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Optimal social security in a dynastic model with human capital externalities, fertility and endogenous growth

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  • Yew, Siew Ling
  • Zhang, Jie

Abstract

In this paper we investigate the optimal scale of pay-as-you-go social security in a dynastic family model with human capital externalities, fertility and endogenous growth. Human capital externalities reduce the return to human capital investment and hence lead to under-investment in human capital and over-reproduction of the population. If the taste for the number of children is sufficiently weak relative to the taste for the welfare of children, social security can be welfare enhancing by reducing fertility and raising human capital investment per child.

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Bibliographic Info

Article provided by Elsevier in its journal Journal of Public Economics.

Volume (Year): 93 (2009)
Issue (Month): 3-4 (April)
Pages: 605-619

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Handle: RePEc:eee:pubeco:v:93:y:2009:i:3-4:p:605-619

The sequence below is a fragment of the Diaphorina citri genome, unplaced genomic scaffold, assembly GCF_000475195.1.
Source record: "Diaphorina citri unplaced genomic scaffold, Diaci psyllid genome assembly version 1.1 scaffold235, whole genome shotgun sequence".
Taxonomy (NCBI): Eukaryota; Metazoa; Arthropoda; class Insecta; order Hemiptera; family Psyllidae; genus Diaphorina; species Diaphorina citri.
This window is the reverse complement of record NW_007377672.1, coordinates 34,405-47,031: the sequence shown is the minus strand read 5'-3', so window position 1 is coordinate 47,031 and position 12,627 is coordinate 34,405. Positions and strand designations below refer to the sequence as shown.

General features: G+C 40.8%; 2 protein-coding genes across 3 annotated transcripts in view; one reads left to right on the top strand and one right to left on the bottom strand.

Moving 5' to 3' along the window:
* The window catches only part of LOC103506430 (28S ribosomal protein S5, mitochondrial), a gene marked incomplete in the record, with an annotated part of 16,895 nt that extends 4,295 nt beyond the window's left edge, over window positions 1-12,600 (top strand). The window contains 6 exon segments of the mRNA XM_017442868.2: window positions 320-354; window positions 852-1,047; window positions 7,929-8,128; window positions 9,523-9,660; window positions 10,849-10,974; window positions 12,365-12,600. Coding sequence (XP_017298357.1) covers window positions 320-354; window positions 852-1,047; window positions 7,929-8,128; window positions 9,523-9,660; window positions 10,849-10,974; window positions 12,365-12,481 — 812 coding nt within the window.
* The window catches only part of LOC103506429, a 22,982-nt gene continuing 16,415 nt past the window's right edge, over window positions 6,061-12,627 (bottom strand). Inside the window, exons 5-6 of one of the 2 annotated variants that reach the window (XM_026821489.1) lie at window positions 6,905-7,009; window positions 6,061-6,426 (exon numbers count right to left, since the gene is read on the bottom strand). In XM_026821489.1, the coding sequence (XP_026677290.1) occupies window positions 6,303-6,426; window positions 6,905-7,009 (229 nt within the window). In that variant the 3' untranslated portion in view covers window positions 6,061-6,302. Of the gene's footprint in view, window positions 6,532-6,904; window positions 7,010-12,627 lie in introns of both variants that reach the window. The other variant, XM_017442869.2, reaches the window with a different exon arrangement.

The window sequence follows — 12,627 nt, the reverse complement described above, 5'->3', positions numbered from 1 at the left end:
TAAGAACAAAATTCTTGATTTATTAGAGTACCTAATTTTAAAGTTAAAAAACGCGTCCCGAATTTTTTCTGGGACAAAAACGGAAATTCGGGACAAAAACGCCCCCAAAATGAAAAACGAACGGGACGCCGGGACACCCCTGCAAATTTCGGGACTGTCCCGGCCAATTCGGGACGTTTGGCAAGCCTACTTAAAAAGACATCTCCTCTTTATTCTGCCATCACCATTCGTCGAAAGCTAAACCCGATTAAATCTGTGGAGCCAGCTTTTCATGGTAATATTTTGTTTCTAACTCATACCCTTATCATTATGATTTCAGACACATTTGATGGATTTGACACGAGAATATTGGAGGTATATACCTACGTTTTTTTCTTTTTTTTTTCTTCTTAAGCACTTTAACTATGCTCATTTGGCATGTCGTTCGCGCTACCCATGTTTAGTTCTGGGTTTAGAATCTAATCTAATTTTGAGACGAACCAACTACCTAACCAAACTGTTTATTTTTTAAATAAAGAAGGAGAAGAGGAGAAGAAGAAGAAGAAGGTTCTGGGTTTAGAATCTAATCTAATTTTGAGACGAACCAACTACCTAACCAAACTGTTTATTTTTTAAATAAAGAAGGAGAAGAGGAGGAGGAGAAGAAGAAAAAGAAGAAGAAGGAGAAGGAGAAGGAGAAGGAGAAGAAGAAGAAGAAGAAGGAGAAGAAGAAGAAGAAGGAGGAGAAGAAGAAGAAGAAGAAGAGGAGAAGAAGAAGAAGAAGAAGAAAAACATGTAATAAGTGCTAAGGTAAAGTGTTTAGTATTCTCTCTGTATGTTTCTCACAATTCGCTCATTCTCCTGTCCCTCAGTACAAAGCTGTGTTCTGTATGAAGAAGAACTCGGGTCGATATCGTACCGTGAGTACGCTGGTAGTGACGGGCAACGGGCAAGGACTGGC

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Web page: http://www.elsevier.com/locate/inca/505578

Related research

Keywords: Social security Welfare Fertility Human capital externalities Savings;

References

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Citations

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Cited by:
  1. Richard C. Barnett & Joydeep Bhattacharya & Mikko Puhakka, 2012. "Private versus Public Old-Age Security," DEGIT Conference Papers c017_043, DEGIT, Dynamics, Economic Growth, and International Trade.
  2. Akira Momota & Ryo Horii, 2013. "Timing of childbirth, capital accumulation, and economic welfare," Oxford Economic Papers, Oxford University Press, vol. 65(2), pages 494-522, April.
  3. Yew, Siew Ling & Zhang, Jie, 2013. "Socially optimal social security and education subsidization in a dynastic model with human capital externalities, fertility and endogenous growth," Journal of Economic Dynamics and Control, Elsevier, vol. 37(1), pages 154-175.
  4. Spataro, Luca & Renström, Thomas I., 2012. "Optimal taxation, critical-level utilitarianism and economic growth," Journal of Public Economics, Elsevier, vol. 96(9-10), pages 727-738.
  5. Tatsuya Omori, 2009. "Effects of public education and social security on fertility," Journal of Population Economics, Springer, vol. 22(3), pages 585-601, July.

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